sketch.1541418351959com-google-chrome-j5urj9IMG_1120.jpgIn early March the Constitution Unit convened a conference of 25 leading experts on the monarchies in Europe. It had been two years in preparation, and was the first of its kind: monarchy is not a fashionable subject in academia. The conference was organised by Robert Hazell and Dr Bob Morris, the Unit’s longstanding expert on Church and State, together with their research volunteer Olivia Hepsworth. Here they explain the background, and some of the main findings from the conference.

Monarchy as an institution does not get much academic attention. This is surprising when one considers that one third of the population of the EU live in states which are monarchies. These include some of the most advanced democracies in the world, countries like Denmark, Norway, Sweden and the Netherlands. And far from being regarded as an anachronism, monarchy in these countries enjoys popularity ratings which politicians would die for. So there is a conundrum worth exploring: is the survival of monarchy in northern Europe the product of historical accident or constitutional inertia, or does it add something to the institutions of representative democracy? And if so, what is its added value? Continue reading

Reflecting on HRH The Prince of Wales’s Role as Heir to the Throne

sketch.1541418351959To mark the Prince of Wales’s 70th Birthday, Robert Hazell reflects on the difficult role of Heir to the Throne, with reference to the roles of heirs apparent in other Western European monarchies. This comparative material has been assembled as part of our preparation for a forthcoming conference on monarchies in western Europe, to be held next March.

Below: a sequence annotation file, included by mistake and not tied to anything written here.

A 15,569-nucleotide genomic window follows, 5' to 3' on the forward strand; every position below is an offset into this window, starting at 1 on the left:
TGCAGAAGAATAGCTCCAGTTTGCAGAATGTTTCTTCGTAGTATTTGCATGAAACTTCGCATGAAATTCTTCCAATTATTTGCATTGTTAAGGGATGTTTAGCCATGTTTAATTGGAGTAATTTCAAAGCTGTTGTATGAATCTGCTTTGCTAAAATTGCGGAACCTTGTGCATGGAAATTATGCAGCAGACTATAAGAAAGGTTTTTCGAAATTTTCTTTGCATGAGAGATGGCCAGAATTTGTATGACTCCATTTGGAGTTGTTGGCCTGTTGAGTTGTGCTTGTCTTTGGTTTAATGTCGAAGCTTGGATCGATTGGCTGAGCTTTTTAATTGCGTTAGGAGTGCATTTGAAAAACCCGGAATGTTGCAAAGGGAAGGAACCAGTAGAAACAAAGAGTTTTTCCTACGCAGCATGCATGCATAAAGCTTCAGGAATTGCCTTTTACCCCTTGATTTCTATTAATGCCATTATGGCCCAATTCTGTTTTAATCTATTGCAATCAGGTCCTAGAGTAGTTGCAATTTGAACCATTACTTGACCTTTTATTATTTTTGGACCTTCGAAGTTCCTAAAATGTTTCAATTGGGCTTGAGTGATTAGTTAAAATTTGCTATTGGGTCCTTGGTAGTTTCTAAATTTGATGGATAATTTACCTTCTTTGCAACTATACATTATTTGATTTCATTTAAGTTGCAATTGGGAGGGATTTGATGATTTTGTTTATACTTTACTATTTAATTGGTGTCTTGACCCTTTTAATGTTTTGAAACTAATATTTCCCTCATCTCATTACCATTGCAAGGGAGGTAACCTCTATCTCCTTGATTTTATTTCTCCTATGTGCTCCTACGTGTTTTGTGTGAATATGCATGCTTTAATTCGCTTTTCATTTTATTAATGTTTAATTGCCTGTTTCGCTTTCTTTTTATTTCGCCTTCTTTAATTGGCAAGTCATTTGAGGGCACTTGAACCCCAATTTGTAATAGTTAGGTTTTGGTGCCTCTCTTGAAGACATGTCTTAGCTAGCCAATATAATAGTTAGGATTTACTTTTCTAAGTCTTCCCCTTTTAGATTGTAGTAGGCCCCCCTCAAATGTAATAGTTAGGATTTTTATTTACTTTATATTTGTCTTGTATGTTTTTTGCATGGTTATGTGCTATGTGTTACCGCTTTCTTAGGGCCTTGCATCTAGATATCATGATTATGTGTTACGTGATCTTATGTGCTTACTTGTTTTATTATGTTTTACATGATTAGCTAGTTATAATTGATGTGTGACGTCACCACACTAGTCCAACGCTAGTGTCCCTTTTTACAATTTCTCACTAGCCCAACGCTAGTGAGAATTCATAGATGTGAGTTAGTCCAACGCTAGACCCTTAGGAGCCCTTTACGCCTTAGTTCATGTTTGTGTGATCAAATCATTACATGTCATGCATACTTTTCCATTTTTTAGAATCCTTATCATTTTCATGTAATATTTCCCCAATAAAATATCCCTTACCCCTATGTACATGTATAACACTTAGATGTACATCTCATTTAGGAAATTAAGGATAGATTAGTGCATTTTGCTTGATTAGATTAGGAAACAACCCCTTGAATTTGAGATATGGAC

The Prince of Wales is 70 years old today. At an age when most people are comfortably enjoying their retirement, Prince Charles is still preparing to assume the role for which he has been waiting almost all his life. He became heir to the throne in 1952, and so far his apprenticeship has lasted 67 years. In 2011 he became the longest serving heir apparent in British history, overtaking King Edward VII, who spent 59 years in the role.

That is one of the difficulties of being heir apparent: a very long and uncertain period of waiting. Another is that the role is unspecified. The constitution is silent about the role; so it is left to each heir apparent to make of it what they can. Some, like Edward VII, have pursued wine, women and song (and gambling, shooting and racing); others like Prince Charles have a more serious bent, and want to make a contribution to the public good. The difficulty is to find a way of contributing to public life without becoming embroiled in political controversy. Continue reading

Ten things to know about the next Accession and Coronation

robert.hazell.350x350com.google.Chrome.j5urj9Last month Robert Hazell and Bob Morris published two reports about the next Accession and Coronation, which were discussed in a previous blog. Along the way they gathered a lot of extra information, which has now been published on the Monarchy pages of the Constitution Unit website. The following represents a selection of the most frequently asked questions.

1. Will Prince Charles become King Charles III?

Not necessarily. He is free to choose his own regnal title. King Edward VII chose Edward as his regnal title, although hitherto he had been known by his first name of Albert. King Edward VIII also chose Edward as his regnal title, although he was known to his family and friends as David. Prince Charles’s Christian names are Charles Philip Arthur George. Instead of becoming King Charles he might choose to become King George VII, or King Philip, or King Arthur, although Clarence House has denied this in the past.